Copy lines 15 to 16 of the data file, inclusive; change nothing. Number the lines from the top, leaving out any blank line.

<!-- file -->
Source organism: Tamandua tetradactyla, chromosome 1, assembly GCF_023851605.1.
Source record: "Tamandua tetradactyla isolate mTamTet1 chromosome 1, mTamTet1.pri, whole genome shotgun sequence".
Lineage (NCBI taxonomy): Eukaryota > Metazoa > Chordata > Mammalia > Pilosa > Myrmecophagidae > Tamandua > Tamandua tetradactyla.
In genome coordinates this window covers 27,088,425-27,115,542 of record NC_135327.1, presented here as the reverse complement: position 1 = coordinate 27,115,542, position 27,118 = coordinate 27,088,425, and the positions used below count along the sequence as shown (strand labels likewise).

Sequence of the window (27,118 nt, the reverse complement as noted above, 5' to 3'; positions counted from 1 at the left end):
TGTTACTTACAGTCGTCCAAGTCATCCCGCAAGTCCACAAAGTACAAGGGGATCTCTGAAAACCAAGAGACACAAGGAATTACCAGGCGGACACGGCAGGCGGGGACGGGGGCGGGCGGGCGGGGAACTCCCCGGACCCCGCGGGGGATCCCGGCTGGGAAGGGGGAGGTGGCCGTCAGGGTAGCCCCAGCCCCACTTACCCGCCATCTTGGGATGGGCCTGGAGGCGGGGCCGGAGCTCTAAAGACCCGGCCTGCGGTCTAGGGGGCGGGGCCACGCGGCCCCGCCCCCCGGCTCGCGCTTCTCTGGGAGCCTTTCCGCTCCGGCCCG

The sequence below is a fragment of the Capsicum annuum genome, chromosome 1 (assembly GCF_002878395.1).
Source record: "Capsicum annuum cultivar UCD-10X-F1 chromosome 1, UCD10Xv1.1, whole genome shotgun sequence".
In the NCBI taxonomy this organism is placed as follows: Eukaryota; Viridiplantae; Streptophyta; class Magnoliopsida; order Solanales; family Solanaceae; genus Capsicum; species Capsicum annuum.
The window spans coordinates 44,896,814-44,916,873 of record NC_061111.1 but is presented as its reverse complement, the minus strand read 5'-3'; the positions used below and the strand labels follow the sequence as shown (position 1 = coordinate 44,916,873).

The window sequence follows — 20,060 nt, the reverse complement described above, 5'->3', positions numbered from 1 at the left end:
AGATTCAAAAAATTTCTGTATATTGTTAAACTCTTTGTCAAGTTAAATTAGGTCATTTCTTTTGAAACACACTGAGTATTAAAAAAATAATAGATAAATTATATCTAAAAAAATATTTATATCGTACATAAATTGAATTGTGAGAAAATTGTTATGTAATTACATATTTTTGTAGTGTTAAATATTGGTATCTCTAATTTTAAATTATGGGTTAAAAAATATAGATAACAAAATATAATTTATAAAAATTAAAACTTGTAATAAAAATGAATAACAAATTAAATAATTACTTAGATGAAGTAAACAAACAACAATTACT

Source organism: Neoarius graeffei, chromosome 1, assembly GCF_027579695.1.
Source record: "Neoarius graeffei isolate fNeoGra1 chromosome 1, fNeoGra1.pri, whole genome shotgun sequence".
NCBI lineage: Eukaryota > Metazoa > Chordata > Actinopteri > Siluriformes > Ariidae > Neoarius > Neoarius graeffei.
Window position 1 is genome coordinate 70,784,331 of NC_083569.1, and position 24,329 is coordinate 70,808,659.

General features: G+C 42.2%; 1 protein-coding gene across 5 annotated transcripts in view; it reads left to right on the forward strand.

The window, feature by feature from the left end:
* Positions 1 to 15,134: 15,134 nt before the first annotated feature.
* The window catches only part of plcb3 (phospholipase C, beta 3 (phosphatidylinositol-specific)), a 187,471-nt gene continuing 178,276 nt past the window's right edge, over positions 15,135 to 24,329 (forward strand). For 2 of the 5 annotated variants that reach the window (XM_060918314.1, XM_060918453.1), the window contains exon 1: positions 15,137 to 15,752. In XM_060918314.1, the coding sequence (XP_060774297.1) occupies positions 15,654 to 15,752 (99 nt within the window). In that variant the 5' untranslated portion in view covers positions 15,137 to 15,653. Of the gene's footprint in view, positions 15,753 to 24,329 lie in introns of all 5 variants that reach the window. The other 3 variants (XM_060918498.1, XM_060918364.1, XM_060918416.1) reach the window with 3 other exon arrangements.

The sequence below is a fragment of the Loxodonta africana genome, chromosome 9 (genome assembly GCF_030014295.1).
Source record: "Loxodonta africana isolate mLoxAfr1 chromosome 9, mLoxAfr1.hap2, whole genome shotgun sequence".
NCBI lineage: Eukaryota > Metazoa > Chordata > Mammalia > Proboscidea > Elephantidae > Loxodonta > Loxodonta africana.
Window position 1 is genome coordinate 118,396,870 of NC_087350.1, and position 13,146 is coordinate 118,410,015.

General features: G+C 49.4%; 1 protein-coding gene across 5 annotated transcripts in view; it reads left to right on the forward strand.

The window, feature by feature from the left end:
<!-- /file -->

NCBI lineage: Eukaryota > Metazoa > Chordata > Actinopteri > Siluriformes > Ariidae > Neoarius > Neoarius graeffei.
Window position 1 is genome coordinate 70,784,331 of NC_083569.1, and position 24,329 is coordinate 70,808,659.